PBS Animal Spotlights
In partnership with KIXE-TV Channel 9, Turtle Bay Exploration Park presents PBS Animal Spotlights, a series of one-minute videos highlighting educational information about Turtle Bay’s most popular animal ambassadors.
Watch PBS Kids weekdays, 7 am to Noon, to catch these on the on the air!
To learn more about Turtle Bay’s unique animals, click here.
Bobcats are the most abundant wildcat in North America but, being so elusive, it’s hard for anybody to ever spot one. Bobcats get their name from the shortened or bobbed tail. The coloration of a bobcat’s fur depends on where they live. If they live in the woods, they have a lot of spots. If they live in the open areas, it’s more solid.
The Red Fox are the largest member of the fox family. Their hearing is so good, they can hear a mouse 3 feet under snow. These fox were originally from England, but were brought with them around the world. They are now considered invasive species, which means they’re not supposed to be here and are causing harm to other wildlife.
Beavers are completely designed for life around the water. They have special membranes across their eyes that act like goggles. Their fur is waterproof. Their feet, back feet, are webbed and they’ve got that flat tail that acts like a rudder.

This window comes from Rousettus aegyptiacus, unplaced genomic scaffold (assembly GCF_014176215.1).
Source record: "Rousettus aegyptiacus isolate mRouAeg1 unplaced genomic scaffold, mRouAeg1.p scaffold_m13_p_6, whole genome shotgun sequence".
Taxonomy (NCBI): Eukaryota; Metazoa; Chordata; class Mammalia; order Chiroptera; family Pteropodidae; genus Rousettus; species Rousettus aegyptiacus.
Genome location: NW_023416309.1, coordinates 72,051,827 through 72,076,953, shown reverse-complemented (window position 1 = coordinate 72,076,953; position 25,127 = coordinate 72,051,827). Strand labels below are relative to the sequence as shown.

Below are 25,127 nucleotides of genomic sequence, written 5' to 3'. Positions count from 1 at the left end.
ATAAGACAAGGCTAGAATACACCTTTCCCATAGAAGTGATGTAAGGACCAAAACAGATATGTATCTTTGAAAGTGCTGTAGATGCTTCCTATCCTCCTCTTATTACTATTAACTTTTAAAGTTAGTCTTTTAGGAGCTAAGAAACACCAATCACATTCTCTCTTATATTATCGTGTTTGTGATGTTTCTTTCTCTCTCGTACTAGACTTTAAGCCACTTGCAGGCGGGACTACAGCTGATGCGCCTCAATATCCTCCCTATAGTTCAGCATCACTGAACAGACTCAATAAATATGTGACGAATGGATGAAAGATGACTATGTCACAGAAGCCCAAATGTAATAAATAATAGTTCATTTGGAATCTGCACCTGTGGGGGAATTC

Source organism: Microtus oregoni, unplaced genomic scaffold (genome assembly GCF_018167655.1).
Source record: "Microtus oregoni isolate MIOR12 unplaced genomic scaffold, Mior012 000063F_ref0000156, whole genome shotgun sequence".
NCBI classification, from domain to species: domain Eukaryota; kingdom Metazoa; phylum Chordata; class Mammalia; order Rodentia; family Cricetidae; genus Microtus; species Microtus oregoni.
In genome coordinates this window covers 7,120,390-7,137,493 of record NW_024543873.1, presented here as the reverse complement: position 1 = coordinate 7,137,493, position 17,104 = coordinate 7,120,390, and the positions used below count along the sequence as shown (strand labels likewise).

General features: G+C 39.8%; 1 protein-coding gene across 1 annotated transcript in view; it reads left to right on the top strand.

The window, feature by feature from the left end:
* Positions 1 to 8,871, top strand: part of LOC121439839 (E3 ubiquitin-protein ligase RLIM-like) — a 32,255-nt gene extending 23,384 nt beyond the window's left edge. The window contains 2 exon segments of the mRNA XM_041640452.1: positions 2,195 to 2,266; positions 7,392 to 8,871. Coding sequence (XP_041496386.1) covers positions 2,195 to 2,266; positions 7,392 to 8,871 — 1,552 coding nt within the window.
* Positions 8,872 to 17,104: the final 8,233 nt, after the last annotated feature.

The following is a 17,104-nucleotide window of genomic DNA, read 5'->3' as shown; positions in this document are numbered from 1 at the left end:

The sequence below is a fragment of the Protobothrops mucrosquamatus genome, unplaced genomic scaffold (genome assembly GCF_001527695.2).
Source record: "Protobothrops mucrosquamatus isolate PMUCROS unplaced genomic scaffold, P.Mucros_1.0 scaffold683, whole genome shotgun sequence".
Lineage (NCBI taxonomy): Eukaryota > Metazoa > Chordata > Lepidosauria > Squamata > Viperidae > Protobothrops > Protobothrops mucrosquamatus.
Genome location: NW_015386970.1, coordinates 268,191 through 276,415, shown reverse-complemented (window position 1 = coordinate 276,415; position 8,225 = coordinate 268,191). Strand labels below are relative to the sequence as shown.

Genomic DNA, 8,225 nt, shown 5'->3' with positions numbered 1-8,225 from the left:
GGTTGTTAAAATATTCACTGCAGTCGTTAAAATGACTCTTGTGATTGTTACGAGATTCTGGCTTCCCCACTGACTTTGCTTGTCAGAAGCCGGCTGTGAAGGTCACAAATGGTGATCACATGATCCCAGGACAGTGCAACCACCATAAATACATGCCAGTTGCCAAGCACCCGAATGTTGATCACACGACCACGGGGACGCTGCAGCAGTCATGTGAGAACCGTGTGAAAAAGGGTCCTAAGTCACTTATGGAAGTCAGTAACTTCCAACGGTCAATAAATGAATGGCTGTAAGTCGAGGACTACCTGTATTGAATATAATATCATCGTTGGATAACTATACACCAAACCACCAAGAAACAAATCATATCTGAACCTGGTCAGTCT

Lorikeets are often referred to as the “clowns of the Parrot world”, due to their playful nature. These colorful little birds love to interact with our guests, so come down and visit them at Turtle Bay Exploration Park’s Parrot Playhouse!
Kookaburras are the largest member of the kingfisher family but they eat almost anything except fish. They eat rodents, lizards and even snakes.
Turtles are a unique group of animals that live from the driest desert to the deep ocean. Some of our native turtles here are the Western Pond Turtle and the Desert Tortoise, which you can see here at Turtle Bay.
Skunks are known for their stinky odor, but did you know that they only spray if they think their life is in danger? When skunks are afraid, they stomp their feet, backup, and scrape the ground to warn predators that they mean business. They can spray their pungent odor up to 14 feet in a stream or a mist.
Badgers are very intelligent animals. Despite having a really ferocious reputation, they’re actually fairly docile and solitary. Badgers are equipped with large front claws for digging, as they go after their favorite food of underground rodents. They can actually dig over 3 feet per minute!
Vultures are the single most important scavengers in the world. Turkey vultures are able to consume so many different types of viruses and bacterias that would normally kill other animals. Things like salmonella, anthrax, and even botulism. Because of this incredible immune system, vultures are really important with keeping us healthy.
As seen on KIXE-TV Channel 9